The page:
A fair amount of geographical curiosity fuels my recent fascination with Nordic noir, and Midnight Sun (2016) services that interest beautifully, transforming the idiosyncrasies of a real place — the mining town of Kiruna in the northern reaches of Sweden — into an eerie backdrop for murder and mayhem. It begins with the brutal death of a French citizen, found strapped to the blade of a helicopter with his head missing. The meager local police presence, headed by veteran prosecutor Rutger Burlin (Peter Stormare), immediately begins an investigation. When Burlin requests a deputy to assist with the case, he’s saddled with the floundering Anders Harnesk (Gustaf Hammarsten), an unimpressive man clearly distracted by his broken marriage and dysfunctional personal life. But they’re about to get additional help from faraway Paris, where police detective Kahina Zadi (Leïla Bekhti) is enlisted to travel up north and provide support, representing French interests. As it turns out, the homicide turns out to be the first in a series; indeed, even as Burlin and Zadi fly back from the crime scene, they spot another victim, chained naked in the wilderness where he’s been mauled by wolves. It quickly falls into place that someone is systematically murdering twenty-two people. The dead Frenchman is just the tip of the iceberg in a complicated, grizzly conspiracy that hinges on the powerful local mining industry, real estate fraud, a local space research center, the local Sámi population, and a vast criminal cover-up.
One of Midnight Sun’s most prominent characters is the landscape itself. North of the Arctic circle, the city of Kiruna is a remote, isolated place, dominated by a powerful mining company that has so thoroughly hollowed out the land that the entire town must be relocated due to land subsidence. It’s also high summer as the case unfolds, so the sun is up all day every day, a situation that plays havoc with everyone’s sense of time — especially the visiting Kahina. In light of its “noir” trappings, this makes for an uncommonly bright production, but that’s actually quite refreshing in a genre that often obscures its horrors in murky shadow. Here, the horrible crimes — and they truly are gruesome — are disturbingly visible.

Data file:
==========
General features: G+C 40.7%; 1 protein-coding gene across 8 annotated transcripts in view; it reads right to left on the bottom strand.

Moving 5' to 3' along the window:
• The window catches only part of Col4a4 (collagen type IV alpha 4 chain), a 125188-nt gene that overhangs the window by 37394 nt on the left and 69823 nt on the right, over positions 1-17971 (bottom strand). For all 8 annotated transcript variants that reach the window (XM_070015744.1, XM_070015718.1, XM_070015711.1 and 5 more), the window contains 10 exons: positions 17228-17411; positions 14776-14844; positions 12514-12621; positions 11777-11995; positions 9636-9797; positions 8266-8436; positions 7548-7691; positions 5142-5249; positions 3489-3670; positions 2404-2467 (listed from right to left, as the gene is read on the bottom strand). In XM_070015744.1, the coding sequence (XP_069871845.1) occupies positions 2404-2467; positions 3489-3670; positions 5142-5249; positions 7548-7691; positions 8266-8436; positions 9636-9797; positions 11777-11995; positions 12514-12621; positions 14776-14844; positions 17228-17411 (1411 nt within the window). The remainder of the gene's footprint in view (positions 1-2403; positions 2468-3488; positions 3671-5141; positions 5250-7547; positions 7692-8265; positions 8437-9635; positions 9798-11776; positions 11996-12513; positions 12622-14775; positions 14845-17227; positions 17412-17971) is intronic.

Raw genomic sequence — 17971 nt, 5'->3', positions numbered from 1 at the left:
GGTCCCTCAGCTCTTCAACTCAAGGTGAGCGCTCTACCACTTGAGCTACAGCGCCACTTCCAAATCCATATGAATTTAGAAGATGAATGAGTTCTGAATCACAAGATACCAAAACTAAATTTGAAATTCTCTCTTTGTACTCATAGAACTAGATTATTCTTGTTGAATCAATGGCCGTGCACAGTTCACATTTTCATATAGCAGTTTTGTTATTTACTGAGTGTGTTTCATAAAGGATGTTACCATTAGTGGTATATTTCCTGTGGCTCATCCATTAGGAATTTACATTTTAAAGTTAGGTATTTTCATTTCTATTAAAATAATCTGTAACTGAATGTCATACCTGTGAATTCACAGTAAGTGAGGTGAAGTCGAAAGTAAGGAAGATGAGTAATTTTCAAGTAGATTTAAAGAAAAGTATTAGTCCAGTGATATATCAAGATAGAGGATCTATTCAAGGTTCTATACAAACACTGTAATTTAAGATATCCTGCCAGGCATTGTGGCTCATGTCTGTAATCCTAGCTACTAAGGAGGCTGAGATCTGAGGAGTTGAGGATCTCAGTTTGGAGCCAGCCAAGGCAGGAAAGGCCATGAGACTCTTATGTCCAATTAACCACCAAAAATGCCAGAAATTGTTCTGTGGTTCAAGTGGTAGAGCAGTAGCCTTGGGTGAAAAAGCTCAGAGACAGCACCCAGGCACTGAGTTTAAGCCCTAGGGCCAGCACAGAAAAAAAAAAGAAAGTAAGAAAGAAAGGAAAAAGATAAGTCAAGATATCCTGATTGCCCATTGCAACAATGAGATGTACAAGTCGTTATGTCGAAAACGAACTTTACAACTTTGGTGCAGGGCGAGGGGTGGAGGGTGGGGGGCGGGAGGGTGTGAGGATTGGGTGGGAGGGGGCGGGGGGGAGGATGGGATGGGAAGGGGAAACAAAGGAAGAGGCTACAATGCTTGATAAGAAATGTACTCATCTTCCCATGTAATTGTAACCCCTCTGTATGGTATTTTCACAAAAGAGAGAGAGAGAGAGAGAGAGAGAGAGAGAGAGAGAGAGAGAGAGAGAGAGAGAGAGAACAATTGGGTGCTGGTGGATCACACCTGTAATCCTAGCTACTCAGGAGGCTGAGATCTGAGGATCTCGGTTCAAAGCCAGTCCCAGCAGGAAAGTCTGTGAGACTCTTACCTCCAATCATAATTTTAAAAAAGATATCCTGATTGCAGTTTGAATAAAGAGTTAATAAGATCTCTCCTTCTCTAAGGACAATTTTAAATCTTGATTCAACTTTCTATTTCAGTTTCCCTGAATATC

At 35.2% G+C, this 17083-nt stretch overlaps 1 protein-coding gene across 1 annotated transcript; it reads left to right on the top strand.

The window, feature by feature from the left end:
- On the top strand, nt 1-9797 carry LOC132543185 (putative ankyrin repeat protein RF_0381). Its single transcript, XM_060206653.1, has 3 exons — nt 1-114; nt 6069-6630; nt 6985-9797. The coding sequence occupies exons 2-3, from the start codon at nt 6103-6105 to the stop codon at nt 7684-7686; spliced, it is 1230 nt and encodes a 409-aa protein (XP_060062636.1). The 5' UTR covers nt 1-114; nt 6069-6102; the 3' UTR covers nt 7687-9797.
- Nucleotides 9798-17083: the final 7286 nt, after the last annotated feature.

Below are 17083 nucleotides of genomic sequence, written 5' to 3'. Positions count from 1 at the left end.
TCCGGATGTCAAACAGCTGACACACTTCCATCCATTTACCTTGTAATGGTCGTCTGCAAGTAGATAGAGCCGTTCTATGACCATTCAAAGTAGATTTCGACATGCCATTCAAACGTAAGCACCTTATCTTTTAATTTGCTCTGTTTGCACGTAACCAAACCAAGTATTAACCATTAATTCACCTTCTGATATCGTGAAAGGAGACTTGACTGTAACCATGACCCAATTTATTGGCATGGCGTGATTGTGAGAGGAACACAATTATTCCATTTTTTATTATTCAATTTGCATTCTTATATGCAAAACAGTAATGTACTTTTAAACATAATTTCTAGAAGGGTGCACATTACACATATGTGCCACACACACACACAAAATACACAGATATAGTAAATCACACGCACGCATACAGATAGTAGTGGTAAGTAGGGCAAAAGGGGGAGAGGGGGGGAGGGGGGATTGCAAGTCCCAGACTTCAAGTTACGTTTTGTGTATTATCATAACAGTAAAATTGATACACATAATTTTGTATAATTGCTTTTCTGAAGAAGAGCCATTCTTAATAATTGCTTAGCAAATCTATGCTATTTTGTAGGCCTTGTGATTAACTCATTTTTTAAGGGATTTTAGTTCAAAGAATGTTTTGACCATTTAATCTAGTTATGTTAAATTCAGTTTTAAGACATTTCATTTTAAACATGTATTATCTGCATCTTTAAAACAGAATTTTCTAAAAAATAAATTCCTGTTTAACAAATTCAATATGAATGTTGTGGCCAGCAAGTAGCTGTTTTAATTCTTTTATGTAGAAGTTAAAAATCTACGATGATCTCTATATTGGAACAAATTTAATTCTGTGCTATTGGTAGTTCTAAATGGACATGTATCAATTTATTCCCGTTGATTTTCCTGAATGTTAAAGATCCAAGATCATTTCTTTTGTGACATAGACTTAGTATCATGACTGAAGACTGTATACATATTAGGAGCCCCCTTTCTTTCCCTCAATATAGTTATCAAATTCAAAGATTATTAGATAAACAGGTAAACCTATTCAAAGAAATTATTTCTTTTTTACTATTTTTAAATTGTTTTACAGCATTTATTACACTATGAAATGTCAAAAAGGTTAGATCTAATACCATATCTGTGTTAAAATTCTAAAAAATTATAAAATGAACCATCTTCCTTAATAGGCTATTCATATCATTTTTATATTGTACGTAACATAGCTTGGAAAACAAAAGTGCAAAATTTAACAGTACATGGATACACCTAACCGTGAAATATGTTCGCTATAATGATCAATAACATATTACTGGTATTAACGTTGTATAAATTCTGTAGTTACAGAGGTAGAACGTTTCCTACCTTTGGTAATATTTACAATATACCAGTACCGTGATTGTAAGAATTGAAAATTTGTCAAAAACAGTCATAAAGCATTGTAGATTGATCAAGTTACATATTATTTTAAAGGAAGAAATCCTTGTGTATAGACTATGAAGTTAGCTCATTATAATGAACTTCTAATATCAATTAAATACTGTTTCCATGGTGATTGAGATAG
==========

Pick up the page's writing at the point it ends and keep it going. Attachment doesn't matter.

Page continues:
But the fascinating setting and convoluted plot — an involved, twisty construct that maintains a high level of suspense and deep mystery well into the final episode — aren’t the only assets here. The human story hinges on the unlikely partnership that develops between the broken Kahina and the bumbling Anders. Kahina, who cancelled a vacation to take the case, has never made peace with her personal demons and came north less to pursue the case than to flee her past. Anders, meanwhile, struggles to adjust to a new understanding of himself, from his sexuality, to his parenting, to his half-Sámi heritage. This last subjects him to difficult decisions, as details of the case situate him uncomfortably between his duties as a prosecutor and his connections to the Sámis, an indigenous minority disparaged by racists. Communicating haltingly in a secondary language for both of them (English), Kahina and Anders are an odd couple, but they work well together and are easy to rally behind: two troubled underdogs who briefly connect in spite of their inherent relationship dysfunctions, rising to the occasion of a monumental case.
Midnight Sun, like most conspiracy thrillers, does occasional expose a few clunky logistical seams as it stitches together the elements of its vast mystery. And it’s an extremely harsh and violent show, unafraid to escalate to shocking places; the last two episodes are particularly egregious. But for the right viewer — fans of Fortitude in particular should take note — it’s an intricately designed, addictive puzzler with lots of nifty moving parts and a charismatic, sympathetic duo at its center.